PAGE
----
“We met this morning to look back on the 2011 season and to consider the future of the Boston Red Sox, including my involvement with the club. I passed along my frustrations at my inability to effectively reach the players. After many conversations and much consideration, I ultimately felt that, out of respect to this team, it was time for me to move on. I’ve always maintained that it is not only the right, but the obligation, of ownership to have the right person doing this job. I told them that out of my enormous respect for this organization and the people in it, they may need to find a different voice to lead the team.”
Francona who managed a Red Sox team that had not won a World Series since 1918 brought not one but two World Series titles to Beantown and led the Sox to the playoffs 5 times in his 8 years as the team’s manager. He won with a loose and player friendly approach and when the team won the Red Sox Nation cheered his “idiots.” Now it appears that the Red Sox ownership is ready to let Francona go and many of the younger members of the Red Sox Nation are looking to blame someone.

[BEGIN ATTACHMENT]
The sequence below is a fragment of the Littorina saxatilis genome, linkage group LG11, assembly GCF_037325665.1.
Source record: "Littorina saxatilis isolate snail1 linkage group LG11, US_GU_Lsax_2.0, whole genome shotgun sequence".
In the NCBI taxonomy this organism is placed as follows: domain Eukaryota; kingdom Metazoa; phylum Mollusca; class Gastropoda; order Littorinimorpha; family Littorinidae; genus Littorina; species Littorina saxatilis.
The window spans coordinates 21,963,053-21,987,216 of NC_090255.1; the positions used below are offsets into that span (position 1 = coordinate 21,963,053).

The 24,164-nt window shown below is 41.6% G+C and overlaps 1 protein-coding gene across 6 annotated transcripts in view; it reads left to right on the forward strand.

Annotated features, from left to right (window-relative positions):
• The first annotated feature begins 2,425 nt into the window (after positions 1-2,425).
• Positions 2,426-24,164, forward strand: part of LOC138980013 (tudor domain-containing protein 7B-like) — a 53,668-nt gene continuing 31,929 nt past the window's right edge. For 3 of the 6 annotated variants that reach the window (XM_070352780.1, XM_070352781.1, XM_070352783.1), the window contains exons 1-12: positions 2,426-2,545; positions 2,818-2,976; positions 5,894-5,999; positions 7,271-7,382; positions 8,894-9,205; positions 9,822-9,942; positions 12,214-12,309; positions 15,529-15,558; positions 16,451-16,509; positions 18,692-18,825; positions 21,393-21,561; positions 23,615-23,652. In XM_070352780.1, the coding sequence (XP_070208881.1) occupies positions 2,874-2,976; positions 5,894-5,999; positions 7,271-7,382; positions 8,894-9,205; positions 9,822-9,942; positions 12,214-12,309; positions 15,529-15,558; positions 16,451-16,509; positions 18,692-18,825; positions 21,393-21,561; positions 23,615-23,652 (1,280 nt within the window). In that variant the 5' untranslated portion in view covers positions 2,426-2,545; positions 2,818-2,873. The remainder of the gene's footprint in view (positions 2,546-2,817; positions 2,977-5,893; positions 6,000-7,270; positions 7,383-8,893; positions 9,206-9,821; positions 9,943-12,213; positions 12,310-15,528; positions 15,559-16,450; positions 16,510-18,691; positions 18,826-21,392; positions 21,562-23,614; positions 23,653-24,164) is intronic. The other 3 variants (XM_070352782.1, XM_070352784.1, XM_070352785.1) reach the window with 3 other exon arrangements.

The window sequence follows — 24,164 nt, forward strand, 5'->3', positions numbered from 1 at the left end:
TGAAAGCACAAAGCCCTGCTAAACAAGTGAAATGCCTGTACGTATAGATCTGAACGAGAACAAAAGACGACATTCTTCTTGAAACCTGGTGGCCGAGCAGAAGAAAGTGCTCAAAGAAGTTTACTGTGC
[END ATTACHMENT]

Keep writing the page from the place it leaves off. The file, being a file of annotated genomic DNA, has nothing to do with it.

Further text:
Yes the Red Sox collapse was epic, the worst ever in the history of Major League Baseball. They had a nine game lead in the Wild Card Race and went 7-20 in September. The collapse was made even worse by how they lost the final game of the season to the suddenly hot last place Baltimore Orioles. They had the Orioles down to their last strike in the bottom of the 9th inning and lost with their ace closer Jonathan Papelbon on the hill. It was an unthinkable and humiliating blow.
However to simply assign Francona the blame is to take the easy way out. Many factors contributed the most important was how the Red Sox went from playing “Money Ball” with a lot more money than Billy Beane aver had in Oakland to trying to screw what made them successful and try to spend money on “talent” to compete with the Yankees now. But the talent that they purchased was overpriced and underperforming. John Lackey and Carl Crawford, both solid players in their own right failed to live up to the expectations set before them and the money that the organization paid them. The Red Sox set the price for both with exorbitant contracts to ensure that neither went to their hated arch rival Yankees.
But there were other factors on and off the field especially regarding the pitching staff which collapsed and that some pitchers routinely drank in the clubhouse on their off days.
David Ortiz seemed to indicate that there were problems in the dugout saying “I worry about playing baseball more than anything else, I know we have some players that (the organization thought were) worried about some other s— and sometimes there were certain things that no one in the clubhouse can control. I was trying and I have no issues.”